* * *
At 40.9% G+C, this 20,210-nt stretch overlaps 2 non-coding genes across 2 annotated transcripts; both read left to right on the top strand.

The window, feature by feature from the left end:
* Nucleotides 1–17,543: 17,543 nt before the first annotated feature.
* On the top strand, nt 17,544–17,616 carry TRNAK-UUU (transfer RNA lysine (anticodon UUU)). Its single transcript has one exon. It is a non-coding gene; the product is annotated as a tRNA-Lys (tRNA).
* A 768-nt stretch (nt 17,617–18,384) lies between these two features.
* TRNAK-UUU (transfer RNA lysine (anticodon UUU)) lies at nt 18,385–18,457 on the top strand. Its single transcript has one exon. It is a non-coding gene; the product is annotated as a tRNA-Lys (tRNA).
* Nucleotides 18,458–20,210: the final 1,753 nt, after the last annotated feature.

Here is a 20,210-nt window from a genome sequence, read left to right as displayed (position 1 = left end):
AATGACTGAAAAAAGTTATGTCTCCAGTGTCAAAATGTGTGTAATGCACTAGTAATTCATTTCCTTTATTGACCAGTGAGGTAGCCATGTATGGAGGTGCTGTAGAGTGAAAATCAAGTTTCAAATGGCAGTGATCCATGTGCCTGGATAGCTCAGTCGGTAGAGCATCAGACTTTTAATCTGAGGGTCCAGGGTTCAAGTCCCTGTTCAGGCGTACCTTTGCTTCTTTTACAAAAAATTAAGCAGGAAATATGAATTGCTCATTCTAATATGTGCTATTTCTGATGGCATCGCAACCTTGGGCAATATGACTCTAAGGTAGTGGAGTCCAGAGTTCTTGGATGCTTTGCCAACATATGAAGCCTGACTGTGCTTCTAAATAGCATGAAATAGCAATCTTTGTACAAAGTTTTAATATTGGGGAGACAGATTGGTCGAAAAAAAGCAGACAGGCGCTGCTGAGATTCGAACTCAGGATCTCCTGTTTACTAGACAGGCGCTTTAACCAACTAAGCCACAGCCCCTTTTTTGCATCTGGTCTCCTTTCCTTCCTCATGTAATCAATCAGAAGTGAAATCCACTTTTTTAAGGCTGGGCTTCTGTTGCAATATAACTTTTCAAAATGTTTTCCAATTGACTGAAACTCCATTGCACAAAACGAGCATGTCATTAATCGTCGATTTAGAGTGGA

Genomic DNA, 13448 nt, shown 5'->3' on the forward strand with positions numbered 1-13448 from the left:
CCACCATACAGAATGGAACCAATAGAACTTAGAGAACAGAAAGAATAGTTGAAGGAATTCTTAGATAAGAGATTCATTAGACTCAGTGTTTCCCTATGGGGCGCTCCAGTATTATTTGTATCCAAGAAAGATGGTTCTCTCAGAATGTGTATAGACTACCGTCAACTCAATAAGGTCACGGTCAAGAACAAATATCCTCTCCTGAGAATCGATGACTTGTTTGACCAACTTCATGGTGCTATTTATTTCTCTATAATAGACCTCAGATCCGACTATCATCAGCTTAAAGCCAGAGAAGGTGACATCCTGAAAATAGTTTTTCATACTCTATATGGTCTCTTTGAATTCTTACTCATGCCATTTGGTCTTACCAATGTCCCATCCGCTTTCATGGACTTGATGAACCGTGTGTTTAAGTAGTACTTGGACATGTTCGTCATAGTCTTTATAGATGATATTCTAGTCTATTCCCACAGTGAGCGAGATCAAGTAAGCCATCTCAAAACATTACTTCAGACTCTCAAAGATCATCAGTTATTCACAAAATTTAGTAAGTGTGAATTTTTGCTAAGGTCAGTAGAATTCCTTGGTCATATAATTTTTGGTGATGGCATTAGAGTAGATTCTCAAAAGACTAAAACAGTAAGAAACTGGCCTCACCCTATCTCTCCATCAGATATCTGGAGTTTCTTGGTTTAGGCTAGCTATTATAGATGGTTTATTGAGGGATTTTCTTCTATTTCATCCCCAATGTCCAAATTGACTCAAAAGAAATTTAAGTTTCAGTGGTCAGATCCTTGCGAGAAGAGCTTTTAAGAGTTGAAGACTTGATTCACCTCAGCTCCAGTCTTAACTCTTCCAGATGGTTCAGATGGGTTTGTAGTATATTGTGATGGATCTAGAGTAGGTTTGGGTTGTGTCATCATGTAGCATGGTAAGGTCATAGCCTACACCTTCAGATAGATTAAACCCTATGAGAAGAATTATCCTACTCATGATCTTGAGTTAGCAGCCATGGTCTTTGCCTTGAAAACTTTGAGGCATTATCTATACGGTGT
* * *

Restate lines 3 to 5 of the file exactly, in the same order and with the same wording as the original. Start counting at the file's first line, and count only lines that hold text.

* Nucleotides 1–17,543: 17,543 nt before the first annotated feature.
* On the top strand, nt 17,544–17,616 carry TRNAK-UUU (transfer RNA lysine (anticodon UUU)). Its single transcript has one exon. It is a non-coding gene; the product is annotated as a tRNA-Lys (tRNA).
* A 768-nt stretch (nt 17,617–18,384) lies between these two features.